Over the course of America’s bloody four-year Civil War from 1861 to 1865, around thirty thousand to fifty thousand Canadians enlisted to fight — and they did so valiantly. At least twenty-nine earned Medals of Honour; five of them became Union generals. Many paid the ultimate price for valour: an estimated five thousand to seven thousand died.
The American Civil War pitted twenty-three Northern states, which remained in the American Union, against eleven Southern “Confederate” states, which claimed the right to secede from the Union. The schism was primarily caused by the Southern states’ desire to retain and expand the institution of slavery as American settlement moved westward, and the Northern states’ desire to limit, or even abolish, slavery.
Canadians signed up overwhelmingly on the Northern side. For those looking for adventure or in need of a small but steady salary, it was certainly geographically easier to join U.S. President Abraham Lincoln’s Union Army. Tens of thousands of citizens from what was then British North America — especially French Canadians — had already settled in the northeastern states, looking for work. As many as five to ten per cent of some regiments in Maine, Massachusetts, and Michigan were francophones.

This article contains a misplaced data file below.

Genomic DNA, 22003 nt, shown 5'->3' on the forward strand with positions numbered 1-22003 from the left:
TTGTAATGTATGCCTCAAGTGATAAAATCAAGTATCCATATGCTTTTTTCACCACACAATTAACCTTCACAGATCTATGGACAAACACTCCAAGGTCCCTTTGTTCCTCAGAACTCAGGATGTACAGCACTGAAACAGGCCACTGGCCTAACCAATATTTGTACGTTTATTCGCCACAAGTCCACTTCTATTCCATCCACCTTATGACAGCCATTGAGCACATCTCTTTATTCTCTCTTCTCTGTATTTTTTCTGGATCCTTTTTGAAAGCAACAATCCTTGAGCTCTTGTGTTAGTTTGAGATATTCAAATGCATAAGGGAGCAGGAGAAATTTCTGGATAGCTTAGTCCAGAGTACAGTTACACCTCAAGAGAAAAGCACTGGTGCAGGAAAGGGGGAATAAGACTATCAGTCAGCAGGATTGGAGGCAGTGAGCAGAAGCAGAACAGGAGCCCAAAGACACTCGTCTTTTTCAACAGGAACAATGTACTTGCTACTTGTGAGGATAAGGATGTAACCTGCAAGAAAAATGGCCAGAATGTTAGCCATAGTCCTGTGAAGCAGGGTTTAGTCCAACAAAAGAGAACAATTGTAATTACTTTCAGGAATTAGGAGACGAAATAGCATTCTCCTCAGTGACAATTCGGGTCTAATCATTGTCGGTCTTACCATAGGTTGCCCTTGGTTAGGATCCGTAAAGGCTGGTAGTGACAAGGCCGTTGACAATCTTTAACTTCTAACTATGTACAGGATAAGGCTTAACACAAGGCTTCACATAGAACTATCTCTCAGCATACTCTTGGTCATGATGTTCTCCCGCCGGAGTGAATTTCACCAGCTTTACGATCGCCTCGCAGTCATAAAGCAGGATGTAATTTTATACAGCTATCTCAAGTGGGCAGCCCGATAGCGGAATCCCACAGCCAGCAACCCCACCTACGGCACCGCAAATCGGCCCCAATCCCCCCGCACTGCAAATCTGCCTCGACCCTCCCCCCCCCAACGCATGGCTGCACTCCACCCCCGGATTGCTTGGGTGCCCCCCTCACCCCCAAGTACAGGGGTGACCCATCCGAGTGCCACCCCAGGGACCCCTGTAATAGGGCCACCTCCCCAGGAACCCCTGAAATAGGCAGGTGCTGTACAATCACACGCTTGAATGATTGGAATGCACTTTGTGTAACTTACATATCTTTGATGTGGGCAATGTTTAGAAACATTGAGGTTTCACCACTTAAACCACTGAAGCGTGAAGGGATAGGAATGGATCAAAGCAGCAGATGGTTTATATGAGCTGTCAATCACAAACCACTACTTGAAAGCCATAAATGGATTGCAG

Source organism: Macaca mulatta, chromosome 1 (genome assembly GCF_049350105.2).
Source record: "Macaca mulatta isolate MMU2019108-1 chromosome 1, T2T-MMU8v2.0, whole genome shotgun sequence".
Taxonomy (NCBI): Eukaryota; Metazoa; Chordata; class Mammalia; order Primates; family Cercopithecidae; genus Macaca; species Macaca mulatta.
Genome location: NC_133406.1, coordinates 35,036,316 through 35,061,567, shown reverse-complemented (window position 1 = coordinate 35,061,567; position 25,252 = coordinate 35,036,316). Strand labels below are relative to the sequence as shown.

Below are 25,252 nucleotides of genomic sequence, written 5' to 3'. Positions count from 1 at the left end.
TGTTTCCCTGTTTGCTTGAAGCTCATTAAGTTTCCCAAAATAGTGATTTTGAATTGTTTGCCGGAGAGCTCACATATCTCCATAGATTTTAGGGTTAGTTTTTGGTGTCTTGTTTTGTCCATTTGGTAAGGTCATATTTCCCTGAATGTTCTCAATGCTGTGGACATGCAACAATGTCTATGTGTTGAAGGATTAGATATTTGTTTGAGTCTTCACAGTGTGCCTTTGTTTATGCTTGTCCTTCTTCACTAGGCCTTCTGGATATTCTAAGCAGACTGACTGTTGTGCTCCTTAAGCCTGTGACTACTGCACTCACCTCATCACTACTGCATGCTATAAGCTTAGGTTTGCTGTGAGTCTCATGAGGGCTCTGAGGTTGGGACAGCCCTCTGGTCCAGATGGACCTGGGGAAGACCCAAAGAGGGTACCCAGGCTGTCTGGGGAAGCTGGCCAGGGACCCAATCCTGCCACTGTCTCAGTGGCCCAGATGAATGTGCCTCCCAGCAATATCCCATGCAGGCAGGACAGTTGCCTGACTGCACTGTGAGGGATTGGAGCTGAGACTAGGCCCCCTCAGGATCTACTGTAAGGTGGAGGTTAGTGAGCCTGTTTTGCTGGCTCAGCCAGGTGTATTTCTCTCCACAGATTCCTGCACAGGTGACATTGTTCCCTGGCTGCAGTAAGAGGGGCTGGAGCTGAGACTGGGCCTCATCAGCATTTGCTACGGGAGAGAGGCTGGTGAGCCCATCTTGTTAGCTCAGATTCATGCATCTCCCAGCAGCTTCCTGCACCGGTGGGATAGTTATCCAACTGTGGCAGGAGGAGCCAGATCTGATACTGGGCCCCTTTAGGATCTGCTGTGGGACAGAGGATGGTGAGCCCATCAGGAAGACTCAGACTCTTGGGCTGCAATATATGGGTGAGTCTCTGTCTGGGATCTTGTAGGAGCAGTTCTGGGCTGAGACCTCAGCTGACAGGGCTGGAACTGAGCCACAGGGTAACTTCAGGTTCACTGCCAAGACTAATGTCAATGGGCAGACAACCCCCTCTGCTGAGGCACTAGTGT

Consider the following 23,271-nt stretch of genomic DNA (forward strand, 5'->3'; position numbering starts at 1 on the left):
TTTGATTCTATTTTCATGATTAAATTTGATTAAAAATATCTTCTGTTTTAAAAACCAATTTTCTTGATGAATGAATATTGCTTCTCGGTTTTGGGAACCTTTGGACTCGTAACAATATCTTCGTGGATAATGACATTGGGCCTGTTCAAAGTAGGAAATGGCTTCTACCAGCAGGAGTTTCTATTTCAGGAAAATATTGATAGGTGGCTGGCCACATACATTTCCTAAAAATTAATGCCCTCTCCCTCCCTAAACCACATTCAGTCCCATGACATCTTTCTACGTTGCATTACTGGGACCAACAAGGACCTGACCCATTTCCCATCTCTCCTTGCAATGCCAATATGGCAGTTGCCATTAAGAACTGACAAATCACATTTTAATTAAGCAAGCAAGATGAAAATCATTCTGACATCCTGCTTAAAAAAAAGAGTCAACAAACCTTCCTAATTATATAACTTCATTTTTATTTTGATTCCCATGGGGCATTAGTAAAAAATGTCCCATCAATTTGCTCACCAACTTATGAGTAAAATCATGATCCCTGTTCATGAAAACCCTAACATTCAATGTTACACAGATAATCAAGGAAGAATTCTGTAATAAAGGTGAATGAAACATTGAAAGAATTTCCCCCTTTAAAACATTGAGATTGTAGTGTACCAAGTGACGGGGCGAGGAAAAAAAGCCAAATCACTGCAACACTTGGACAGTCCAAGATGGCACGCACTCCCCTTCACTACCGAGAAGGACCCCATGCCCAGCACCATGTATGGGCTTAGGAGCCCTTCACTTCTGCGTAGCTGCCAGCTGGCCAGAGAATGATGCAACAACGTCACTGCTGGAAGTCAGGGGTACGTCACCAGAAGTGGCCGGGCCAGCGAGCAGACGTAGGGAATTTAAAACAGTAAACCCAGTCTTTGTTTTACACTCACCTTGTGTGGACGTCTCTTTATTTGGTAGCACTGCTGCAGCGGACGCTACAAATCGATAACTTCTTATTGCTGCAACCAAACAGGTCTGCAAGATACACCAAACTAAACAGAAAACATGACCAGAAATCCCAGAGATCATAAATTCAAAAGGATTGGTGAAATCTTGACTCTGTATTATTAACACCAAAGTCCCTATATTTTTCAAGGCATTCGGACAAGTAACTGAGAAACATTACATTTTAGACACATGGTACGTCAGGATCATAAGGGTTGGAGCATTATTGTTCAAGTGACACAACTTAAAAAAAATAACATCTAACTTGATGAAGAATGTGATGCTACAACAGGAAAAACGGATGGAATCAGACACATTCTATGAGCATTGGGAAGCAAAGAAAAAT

Many also joined out of conviction. An estimated 2,500 Black Canadians signed up, according to historian Richard M. Reid, who has chronicled their contributions. In a battle made famous by the Oscar-winning 1989 movie Glory, the Fifty-Fourth Massachusetts Colored Infantry — the first Black regiment in the North — stormed Fort Wagner in South Carolina on July 18, 1863. Half the men, including four Black Canadians, perished that day in the brave, but failed, assault.
Perhaps the most famous Black Canadian in the war was Dr. Anderson Ruffin Abbott. His father was a Toronto businessman and anti-slavery abolitionist who inspired Abbott to become the first Canadian-born Black doctor. In 1863 he became a contract surgeon in the Union Army, helping to treat Black soldiers who — faced with inferior training, equipment, and medical help — were injured and died at a much higher rate than their white comrades.
In far fewer numbers, there were Canadians who volunteered to fight for the Southern slave states. Perhaps the most notorious of them was George “Lightning” Ellsworth, a whiz at the relatively new technology of the telegraph who helped Confederate raiders confound their enemy by hacking into Union communications and spreading false information about troop movements and plans.